DUS gives out more than 1,000 free books to middle, high school students
Published 11:25 am Wednesday, June 24, 2015
Before being let out for summer break earlier this month, students at Dowagiac Middle School and Union High School were given one last handout from their instructors — a copy of “Divergent,” the first installment of Veronica Roth’s popular young adult trilogy.
Dowagiac Union School administrators gifted nearly 1,000 copies of the novel to its sixth through 11th-grade students for the summer. By sinking their teeth into the nearly 500-page story, educators hope the book will help keep the kids’ minds active over the three-month break from their education, said Superintendent Paul Hartsig.
“My kids read it and loved it,” Hartsig said. “It’s a very popular book with teens, so it’s a high interest read.”
The giveaway came about as the result of the generosity of another organization, national nonprofit Feed the Children, which provides donated pencils, paper and office furniture to local school districts. During a recent visit to the organization’s office in Elkhart, Union Schools Maintenance Supervisor John Juroff noticed the massive stack of novels sitting inside the warehouse. When asked if the district could use them in some way, representatives with Feed the Hungry told him they could, giving him the entire stack of books.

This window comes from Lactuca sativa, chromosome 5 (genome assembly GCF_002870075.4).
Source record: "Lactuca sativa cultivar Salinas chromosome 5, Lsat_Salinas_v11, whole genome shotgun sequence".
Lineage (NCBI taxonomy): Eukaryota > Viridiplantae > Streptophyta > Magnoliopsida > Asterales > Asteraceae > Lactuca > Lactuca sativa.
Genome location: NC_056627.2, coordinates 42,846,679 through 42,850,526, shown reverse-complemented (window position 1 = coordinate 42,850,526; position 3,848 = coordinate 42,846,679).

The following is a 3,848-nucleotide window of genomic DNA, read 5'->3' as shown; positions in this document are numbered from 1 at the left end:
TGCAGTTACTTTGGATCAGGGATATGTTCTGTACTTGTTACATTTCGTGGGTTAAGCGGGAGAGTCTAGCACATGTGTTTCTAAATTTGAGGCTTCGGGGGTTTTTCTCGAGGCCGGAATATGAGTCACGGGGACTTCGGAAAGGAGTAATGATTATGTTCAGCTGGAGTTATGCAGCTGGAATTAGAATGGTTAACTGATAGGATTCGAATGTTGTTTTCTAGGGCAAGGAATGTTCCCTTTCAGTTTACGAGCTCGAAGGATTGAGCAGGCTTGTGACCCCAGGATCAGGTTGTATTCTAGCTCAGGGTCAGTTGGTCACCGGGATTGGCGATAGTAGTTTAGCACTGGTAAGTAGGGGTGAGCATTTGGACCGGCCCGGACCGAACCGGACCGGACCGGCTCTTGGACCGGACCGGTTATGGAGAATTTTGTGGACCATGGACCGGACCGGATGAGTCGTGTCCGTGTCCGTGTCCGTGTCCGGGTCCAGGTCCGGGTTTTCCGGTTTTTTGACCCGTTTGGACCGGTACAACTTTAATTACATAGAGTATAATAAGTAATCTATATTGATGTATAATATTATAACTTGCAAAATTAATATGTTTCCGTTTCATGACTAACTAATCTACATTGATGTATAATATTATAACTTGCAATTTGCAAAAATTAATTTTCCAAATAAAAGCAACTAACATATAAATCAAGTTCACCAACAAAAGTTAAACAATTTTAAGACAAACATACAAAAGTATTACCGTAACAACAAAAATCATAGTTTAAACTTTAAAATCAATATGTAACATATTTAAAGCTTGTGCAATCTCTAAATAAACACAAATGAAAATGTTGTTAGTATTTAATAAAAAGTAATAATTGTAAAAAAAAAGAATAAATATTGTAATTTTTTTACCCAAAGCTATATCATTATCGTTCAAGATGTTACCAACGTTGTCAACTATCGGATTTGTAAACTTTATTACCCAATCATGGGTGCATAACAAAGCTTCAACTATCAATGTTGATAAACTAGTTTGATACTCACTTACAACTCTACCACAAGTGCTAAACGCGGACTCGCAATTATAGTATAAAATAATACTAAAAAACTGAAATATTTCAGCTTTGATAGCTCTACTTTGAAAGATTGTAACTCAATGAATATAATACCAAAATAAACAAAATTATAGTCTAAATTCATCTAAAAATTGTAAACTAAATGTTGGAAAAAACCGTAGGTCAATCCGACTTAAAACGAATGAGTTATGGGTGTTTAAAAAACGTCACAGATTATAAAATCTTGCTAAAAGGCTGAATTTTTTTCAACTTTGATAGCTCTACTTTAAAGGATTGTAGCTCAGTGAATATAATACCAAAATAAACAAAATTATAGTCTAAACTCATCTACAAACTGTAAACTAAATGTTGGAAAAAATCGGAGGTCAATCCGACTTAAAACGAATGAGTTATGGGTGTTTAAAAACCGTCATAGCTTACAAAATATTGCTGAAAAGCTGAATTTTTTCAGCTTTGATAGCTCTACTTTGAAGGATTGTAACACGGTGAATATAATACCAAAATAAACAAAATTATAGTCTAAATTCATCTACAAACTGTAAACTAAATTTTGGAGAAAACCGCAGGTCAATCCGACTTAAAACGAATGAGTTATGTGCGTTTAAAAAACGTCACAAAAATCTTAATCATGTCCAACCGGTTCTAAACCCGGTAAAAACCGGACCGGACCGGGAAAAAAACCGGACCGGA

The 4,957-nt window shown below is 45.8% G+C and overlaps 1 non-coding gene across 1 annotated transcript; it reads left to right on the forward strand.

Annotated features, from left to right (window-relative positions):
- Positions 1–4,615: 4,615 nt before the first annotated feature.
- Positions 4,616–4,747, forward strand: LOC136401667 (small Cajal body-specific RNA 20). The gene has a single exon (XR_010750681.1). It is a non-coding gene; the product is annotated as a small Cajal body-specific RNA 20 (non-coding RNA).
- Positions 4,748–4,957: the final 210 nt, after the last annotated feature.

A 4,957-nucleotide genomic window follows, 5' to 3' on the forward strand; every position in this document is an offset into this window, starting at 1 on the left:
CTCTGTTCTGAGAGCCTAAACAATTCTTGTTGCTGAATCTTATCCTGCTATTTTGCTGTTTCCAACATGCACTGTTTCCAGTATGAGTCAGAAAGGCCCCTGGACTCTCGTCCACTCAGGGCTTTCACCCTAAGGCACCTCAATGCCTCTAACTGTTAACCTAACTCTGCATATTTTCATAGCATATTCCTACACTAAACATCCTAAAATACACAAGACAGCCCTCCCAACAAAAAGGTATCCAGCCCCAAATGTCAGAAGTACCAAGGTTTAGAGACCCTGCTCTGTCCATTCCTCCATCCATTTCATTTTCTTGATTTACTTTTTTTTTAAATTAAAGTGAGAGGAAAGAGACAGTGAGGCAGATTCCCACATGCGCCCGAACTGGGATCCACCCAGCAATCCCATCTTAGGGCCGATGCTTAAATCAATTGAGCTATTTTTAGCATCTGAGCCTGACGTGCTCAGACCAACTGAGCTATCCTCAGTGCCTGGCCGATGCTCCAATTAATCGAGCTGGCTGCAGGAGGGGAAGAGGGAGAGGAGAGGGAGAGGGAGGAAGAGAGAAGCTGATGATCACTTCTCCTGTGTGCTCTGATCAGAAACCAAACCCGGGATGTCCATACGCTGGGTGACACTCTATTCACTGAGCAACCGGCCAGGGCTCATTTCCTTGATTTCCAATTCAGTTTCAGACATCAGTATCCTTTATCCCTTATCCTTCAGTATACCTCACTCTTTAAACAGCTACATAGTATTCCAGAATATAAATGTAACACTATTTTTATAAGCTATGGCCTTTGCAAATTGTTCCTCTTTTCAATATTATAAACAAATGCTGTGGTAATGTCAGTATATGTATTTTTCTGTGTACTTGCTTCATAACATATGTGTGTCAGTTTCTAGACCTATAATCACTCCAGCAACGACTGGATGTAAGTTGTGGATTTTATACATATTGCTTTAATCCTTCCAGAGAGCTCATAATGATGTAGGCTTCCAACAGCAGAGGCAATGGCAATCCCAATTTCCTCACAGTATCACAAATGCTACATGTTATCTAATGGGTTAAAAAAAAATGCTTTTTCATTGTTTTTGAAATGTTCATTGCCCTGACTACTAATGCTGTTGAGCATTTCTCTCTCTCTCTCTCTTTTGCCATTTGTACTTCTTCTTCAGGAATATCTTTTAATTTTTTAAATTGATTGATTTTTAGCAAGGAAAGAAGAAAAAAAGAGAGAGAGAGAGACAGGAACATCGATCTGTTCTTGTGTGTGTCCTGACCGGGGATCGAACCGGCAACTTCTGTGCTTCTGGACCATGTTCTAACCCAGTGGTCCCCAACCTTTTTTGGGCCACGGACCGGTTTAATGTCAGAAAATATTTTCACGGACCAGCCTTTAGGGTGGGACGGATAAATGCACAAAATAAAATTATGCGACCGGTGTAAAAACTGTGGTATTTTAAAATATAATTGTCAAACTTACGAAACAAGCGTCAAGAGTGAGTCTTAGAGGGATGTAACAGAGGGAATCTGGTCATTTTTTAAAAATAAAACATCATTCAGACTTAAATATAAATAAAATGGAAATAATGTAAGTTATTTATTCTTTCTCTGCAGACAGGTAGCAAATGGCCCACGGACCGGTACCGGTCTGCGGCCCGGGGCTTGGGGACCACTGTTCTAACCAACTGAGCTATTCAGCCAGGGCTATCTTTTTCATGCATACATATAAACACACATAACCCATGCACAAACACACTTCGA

When brainstorming how the administration could use this windfall of reading material, Deputy Superintendent Dawn Connor suggested that they give the books away for the summer to the district’s teenage students.
“As far as I know, this is the first time we distributed the same book to this many students at once,” Hartsig said. “Something tells me it’s going to be harder to pull something like this off a second or third time.”
The first book in a series of three, the superintendent hopes that kids will use the free book as a launching point to read the other two books over break, he said. Even if kids have already read the novel or watched the movie, they are encouraged to give it a reread or to share it with a sibling, cousin or friend who hasn’t gotten a chance to check it out.
“Any opportunity we can get to keep the kids learning and reading over the summer is a positive thing to take advantage of,” Hartsig said.